DiamondLady
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    Well, I don't know about you....but I don't even OWN a print dictionary English dictionary anymore. I use the ever expanding WWW. You can google even the most obscure Bible word and it'll give you the definition. You can google Bible places and names and find out all sorts of information. There's no excuse for not being able to read the KJV except you don't want to do so...and that's fine with me, just say that.
     
  17. Logos1560

    Logos1560
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    The KJV was officially a revision of the Bishops' Bible. Here are some examples of how the KJV translators made simpler, updated, or revised a number of renderings in that Bishops' Bible.

    Are some KJV-only advocates suggesting that the KJV translators were wrong to update and make simpler many renderings in some of the pre-1611 English Bibles?

    Ezra 1:5 gat up the principal fathers (Bishops) rose up the chief of the fathers (KJV)
    Ezra 3:3 fearfulness (Bishops) fear (KJV)
    Ezra 4:2 the principal fathers (Bishops) chief of the fathers (KJV)
    Ezra 4:4 folk of the land discouraged (Bishops) people of the land weakened (KJV)
    Ezra 4:12 a city seditious and froward (Bishops) the rebellious and the bad city (KJV)
    Ezra 4:15 chronicles of thy progenitors (Bishops) records of thy fathers (KJV)
    Ezra 4:15 noisome unto the kings (Bishops) hurtful unto kings (KJV)
    Ezra 5:2 Then gat up Zorobabel (Bishops) Then rose up Zerubbabel (KJV)
    Ezra 6:2 a volume (Bishops) a roll (KJV)
    Ezra 7:6 all that he required (Bishops) all his request (KJV)
    Ezra 7:18 the remnant (Bishops) the rest (KJV)
    Ezra 7:19 ministration (Bishops) service (KJV)
    Ezra 8:31 And we brake up from (Bishops) Then we departed from (KJV)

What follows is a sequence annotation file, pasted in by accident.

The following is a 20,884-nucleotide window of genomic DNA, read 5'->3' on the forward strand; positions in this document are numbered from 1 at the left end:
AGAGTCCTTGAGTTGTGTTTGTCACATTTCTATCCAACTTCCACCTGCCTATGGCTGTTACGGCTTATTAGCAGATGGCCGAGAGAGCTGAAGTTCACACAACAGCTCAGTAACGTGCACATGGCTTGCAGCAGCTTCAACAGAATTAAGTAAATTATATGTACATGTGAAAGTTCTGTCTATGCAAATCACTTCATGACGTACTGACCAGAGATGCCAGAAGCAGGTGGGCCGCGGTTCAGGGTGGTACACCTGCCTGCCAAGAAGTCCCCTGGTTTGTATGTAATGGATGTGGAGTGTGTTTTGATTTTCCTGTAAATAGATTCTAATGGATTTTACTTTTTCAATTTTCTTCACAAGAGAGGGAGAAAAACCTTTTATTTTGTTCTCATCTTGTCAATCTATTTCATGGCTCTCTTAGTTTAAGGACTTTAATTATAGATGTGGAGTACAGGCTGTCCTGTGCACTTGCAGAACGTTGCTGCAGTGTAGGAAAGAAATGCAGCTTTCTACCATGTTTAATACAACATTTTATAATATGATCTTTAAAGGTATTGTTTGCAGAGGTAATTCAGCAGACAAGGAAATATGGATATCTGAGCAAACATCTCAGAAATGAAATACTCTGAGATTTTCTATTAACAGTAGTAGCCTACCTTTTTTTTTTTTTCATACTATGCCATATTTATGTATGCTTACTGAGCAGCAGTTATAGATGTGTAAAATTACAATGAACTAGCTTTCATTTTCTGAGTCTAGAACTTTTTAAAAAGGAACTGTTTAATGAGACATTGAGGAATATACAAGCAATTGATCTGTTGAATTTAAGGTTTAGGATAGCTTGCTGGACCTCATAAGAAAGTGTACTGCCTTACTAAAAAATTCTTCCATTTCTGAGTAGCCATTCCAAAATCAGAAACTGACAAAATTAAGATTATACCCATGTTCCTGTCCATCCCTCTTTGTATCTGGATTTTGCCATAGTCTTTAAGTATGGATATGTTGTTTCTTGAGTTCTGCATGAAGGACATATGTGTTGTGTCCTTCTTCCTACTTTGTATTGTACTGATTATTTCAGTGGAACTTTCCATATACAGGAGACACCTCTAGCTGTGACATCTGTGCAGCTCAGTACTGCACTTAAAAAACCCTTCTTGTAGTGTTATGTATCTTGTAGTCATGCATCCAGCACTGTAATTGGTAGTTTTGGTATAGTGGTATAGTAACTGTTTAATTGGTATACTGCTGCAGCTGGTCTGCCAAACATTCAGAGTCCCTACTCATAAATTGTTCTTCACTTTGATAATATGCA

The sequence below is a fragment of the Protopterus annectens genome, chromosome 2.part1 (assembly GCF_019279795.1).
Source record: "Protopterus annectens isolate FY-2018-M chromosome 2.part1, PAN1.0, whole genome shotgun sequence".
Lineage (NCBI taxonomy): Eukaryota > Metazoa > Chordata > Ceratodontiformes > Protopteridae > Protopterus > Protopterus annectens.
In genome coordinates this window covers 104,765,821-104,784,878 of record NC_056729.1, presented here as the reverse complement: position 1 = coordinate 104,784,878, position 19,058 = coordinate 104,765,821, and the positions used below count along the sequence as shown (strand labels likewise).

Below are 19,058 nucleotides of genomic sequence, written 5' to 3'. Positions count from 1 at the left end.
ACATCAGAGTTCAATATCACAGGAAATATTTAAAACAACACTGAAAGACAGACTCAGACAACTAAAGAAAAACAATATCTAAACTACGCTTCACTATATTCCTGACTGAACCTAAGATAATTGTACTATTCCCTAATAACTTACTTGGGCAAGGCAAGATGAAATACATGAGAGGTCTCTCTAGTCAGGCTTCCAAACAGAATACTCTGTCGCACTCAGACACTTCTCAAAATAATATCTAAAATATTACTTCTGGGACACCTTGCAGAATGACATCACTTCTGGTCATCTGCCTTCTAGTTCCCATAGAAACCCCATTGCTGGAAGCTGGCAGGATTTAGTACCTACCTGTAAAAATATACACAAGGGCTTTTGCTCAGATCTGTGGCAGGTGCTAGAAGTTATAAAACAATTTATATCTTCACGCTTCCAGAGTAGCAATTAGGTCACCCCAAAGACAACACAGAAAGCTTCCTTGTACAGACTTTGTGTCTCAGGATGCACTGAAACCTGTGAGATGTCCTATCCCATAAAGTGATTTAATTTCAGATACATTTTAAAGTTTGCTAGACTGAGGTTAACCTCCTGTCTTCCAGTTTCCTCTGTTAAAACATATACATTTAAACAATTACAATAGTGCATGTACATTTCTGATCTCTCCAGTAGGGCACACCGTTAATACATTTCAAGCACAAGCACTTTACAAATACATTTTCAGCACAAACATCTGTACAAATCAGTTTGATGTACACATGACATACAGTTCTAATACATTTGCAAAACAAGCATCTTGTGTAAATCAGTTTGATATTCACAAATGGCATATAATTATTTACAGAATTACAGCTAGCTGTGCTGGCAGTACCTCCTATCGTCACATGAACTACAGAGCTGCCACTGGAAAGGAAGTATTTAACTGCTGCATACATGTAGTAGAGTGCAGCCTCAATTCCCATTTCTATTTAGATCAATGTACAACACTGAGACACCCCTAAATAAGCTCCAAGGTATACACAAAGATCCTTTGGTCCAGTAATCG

Ezra 9:6 our trespass is waxed great (Bishops) our trespass is grown up (KJV)
    Ezra 10:16 Esdras (Bishops) Ezra (KJV)
    Ezra 10:17 they were finishing the business (Bishops) they made an end (KJV)

    Neh. 1:1 the castle (Bishops) the palace (KJV)
    Neh. 1:11 butler (Bishops) cupbearer (KJV)
    Neh. 2:1 heavy (Bishops) sad (KJV)
    Neh. 2:3 God save the king for ever (Bishops) Let the king live for ever (KJV)
    Neh. 2:10 the wealth (Bishops) the welfare (KJV)
    Neh. 2:12 gat me up (Bishops) arose (KJV)
    Neh. 2:13 valley port (Bishops) gate of the valley (KJV)
    Neh. 3:1 high priest gat him up (Bishops) high priest rose up (KJV)
    Neh. 3:13 dung port (Bishops) dung gate (KJV)
    Neh. 4:14 I looked, and gat me up (Bishops) I looked, and rose up (KJV)
    Neh. 8:16 port (Bishops) gate (KJV)
    Neh. 9:28 converted (Bishops) returned (KJV)
    Neh. 9:35 converted (Bishops) turned (KJV)
    Neh. 13:20 chapmen and merchants (Bishops) merchants and sellers (KJV)




    Esther 1:4 glorious worship of his greatness (Bishops)
    honour of his excellent majesty (KJV)
    Esther 1:11 To fetch (Bishops) To bring (KJV)
    Esther 1:12 his indignation (Bishops) his anger (KJV)
    Esther 2:22 Whereof also Mardocheus gat knowledge (Bishops)
    And the thing was known to Mordecai (KJV)
    Esther 3:5 bowed not the knee (Bishops) bowed not (KJV)
    Esther 4:12 certified Mardocheus (Bishops) told to Mordecai (KJV)
    Esther 6:6 would fain bring unto worship (Bishops) delighteth to honour (KJV)
    Esther 6:7 unto worship (Bishops) to honour (KJV)
    Esther 6:9 raiment (Bishops) apparel (KJV)
    Esther 6:12 Haman gat him home in all the haste mourning (Bishops)
    Haman hasted to his house mourning (KJV)
    Esther 7:7 a mischief (Bishops) evil (KJV)
     
  18. Logos1560

    Logos1560